From Sai Paranjpye’s social dramas to Kanika Dhillon’s romantic tales, women directors and writers have been delivering memorable stories and characters for years now. And many a time, stories and characters written from a female gaze have been better than the ones written by men. Here’s proof: 

1. Depiction of female friendship

From motherhood to jealousy, Meghna Gulzaar’s Filhaal explored myriad issues with sensitivity and honesty, while keeping female friendship as its central theme. On the other hand, Shashank Ghosh’s female-buddy movie, Veere Di Wedding, revolved only around the men in the women’s lives – to the point that we weren’t even aware of the careers of 3 out of the 4 central characters. 

2. Depiction of same-sex (lesbian) relations

Based on Ismat Chughtai’s 1942 story, Lihaaf, Deepa Mehta’s Fire was ahead of its time (and caused a furore at the time of its release) but its sensitive portrayal of same-sex relationships is timeless. Karan Razdan’s Girlfriend, on the other hand, objectified female desire. 

3. Single, older women

Kamna and Tanuja Chandra’s Qarib Qarib Singlle showed a single woman in her late 30s who was willing to take a chance on love and explore life. And Karan Johar introduced Miss Braganza (from Kuch Kuch Hota Hai) for comedic relief alone. Though she was definitely ahead of time! 

4. Women in ‘patriotic’ films

Meghna Gulzar gifted us Raazi, a patriotic film with a female protagonist that steered clear of hyper-nationalism and still won the audience over, without relegating the male lead to ‘just a romantic interest’. Rohit Shetty gave us Simmba in which all the women, including the lead heroine, were just props in the hero’s journey. I mean, Sara Ali Khan had more songs than dialogues in the film. 

5. Mothers

With Shashi, Gauri Shinde showed us how to talk about mothers without reducing their entire identity to just motherhood. Shashi experienced a gamut of emotions (insecurity, desire, guilt, and pride), but all of them didn’t rotate around her role as a mother. But whether it was DDLJ or any of the dramas from the 90s and most of the early 2000s, women who played ‘mom roles’ had no identity apart from that of being a mother. 

6. Comedy dramas featuring couples

Reema Kagti’s Honeymoon Travels Pvt Ltd was a quirky comedy that featured different couples, and thus, different issues that plagued them. It wasn’t perfect, but definitely novel. And then we had Masti and its many sequels that relied on crass jokes based on the objectification of women, infidelity, and men’s inability to control their desires.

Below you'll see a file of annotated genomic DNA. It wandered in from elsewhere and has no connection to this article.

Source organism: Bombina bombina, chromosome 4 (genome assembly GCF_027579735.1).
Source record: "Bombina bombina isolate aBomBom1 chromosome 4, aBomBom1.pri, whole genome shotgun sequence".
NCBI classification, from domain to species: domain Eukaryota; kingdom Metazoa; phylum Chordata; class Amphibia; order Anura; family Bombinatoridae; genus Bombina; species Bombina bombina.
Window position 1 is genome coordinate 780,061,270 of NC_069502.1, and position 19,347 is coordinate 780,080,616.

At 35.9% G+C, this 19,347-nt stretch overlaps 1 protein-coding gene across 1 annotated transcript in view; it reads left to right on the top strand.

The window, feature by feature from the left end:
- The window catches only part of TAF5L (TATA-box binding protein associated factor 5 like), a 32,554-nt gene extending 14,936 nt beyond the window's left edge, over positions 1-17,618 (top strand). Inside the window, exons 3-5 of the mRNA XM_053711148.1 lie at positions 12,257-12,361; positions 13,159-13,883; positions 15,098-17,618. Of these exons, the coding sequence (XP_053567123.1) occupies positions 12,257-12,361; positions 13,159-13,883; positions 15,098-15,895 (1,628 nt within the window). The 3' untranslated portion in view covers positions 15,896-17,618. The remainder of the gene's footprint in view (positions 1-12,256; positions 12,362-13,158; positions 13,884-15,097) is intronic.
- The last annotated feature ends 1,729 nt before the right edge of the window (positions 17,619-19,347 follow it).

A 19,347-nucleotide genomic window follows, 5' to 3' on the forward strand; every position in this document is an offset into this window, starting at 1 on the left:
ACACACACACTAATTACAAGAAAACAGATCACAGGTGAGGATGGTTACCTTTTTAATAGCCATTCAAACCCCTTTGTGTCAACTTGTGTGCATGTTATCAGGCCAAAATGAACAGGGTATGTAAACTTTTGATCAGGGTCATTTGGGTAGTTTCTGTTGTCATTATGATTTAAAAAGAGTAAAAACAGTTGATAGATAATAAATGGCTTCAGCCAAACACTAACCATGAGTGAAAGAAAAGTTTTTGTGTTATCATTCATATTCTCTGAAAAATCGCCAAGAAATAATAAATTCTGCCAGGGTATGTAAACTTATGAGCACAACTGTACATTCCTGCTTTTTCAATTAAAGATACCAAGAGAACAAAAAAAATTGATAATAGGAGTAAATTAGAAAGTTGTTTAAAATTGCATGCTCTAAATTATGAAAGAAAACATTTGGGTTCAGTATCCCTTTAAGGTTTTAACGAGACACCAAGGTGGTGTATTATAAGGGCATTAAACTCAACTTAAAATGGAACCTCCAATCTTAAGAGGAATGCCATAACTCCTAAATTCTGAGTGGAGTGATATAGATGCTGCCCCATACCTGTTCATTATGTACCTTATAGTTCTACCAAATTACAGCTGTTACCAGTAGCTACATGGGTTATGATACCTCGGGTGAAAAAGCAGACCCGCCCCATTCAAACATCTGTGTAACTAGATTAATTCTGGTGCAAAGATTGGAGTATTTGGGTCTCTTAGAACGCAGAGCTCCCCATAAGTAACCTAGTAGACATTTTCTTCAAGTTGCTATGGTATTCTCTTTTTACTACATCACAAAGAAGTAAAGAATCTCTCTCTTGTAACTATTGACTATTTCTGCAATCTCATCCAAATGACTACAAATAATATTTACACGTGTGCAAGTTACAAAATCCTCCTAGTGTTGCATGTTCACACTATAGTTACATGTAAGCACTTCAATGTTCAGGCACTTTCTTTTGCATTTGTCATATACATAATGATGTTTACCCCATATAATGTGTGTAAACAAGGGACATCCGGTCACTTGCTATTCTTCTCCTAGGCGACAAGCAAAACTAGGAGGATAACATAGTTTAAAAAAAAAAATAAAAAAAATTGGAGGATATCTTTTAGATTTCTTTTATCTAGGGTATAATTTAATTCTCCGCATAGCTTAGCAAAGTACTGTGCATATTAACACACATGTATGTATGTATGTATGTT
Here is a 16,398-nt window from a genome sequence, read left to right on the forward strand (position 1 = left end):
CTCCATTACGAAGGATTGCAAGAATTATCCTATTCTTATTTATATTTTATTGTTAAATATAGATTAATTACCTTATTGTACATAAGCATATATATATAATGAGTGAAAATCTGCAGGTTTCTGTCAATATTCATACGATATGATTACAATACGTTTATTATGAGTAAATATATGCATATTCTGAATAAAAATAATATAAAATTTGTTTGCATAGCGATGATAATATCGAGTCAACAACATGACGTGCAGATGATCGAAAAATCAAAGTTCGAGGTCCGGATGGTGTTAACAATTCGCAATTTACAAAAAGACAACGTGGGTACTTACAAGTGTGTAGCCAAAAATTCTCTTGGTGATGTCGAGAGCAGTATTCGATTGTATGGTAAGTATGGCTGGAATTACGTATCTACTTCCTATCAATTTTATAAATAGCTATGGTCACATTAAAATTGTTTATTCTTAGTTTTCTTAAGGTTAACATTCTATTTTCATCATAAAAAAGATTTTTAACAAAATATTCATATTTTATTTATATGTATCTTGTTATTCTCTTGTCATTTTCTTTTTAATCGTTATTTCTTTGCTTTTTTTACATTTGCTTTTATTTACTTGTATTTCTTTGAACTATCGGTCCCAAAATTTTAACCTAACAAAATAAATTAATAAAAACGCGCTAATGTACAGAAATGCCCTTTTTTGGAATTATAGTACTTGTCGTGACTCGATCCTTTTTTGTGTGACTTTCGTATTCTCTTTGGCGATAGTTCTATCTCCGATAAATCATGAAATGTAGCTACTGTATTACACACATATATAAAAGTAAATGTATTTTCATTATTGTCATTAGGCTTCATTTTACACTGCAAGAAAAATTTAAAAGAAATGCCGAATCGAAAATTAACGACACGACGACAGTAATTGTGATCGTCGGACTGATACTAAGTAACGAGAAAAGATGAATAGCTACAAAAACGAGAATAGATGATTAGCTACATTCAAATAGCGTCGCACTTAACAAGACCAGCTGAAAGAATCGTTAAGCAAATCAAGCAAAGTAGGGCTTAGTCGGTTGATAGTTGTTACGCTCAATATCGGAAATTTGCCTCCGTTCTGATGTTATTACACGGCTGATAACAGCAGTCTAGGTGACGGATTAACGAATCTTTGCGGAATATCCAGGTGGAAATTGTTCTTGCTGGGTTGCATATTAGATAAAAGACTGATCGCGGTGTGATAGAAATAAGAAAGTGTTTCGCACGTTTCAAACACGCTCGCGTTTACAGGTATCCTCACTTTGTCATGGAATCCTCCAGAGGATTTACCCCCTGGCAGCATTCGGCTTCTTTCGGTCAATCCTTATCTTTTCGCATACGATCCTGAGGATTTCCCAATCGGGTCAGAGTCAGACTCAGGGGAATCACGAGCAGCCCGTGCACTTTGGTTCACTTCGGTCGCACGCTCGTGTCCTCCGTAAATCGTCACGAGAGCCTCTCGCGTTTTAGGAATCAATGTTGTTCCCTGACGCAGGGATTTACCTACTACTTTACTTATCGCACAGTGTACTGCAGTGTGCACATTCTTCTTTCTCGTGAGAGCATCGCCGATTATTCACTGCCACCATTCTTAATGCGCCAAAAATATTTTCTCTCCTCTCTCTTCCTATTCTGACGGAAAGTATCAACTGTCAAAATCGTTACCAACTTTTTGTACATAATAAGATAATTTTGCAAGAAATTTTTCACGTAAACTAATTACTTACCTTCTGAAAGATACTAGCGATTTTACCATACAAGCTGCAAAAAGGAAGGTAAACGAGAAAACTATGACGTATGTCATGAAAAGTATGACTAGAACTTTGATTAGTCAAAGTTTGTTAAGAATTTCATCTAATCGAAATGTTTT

7. Women dealing with breakups 

Breakups can be devastating but they don’t always leave women ill-equipped to move on with their lives because romance is not the only guiding force in their lives. And that’s the journey Zoya Khatar showed for Sona in Luck By Chance. But Rajat Mukherjee’s Pyaar Tune Kya Kiya was just another film in a long list of Bollywood movies where a woman’s entire identity was reduced to her inability to deal with a failed love affair. 

8. Women owning up to their desires

In Dear Zindagi, Gauri Shinde showed how Kaira accepted herself, her sexual history, her desires, and even her unrequited love, with sensitivity and maturity. In Cocktail, Homi Adajania (director), Imtiaz Ali, and Sajid Ali (writers) had women fight each other over a man. And of course, the woman who had alcohol, multiple sexual partners, and could not deal with a breakup, “lost”. 

9. Older women having sexual desires

Alankrita Shrivastava dared to portray the sexual desires of older women in Lipstick Under My Burkha. Men, it appears, can’t fathom writing about a woman’s sexual desires, though the male population feels far too comfortable in sexualizing young female actors and forgetting women when they get older. 

This is not to say that women alone can create stories on women’s experiences with authenticity and compassion. After all, male artists did create gems like Queen, Piku, Axone, Cheeni Kum, Kahaani, etc. But, perhaps, it’s time more women are given a chance to tell varied, relatable, original stories. 

Design credits: Sawan Kumari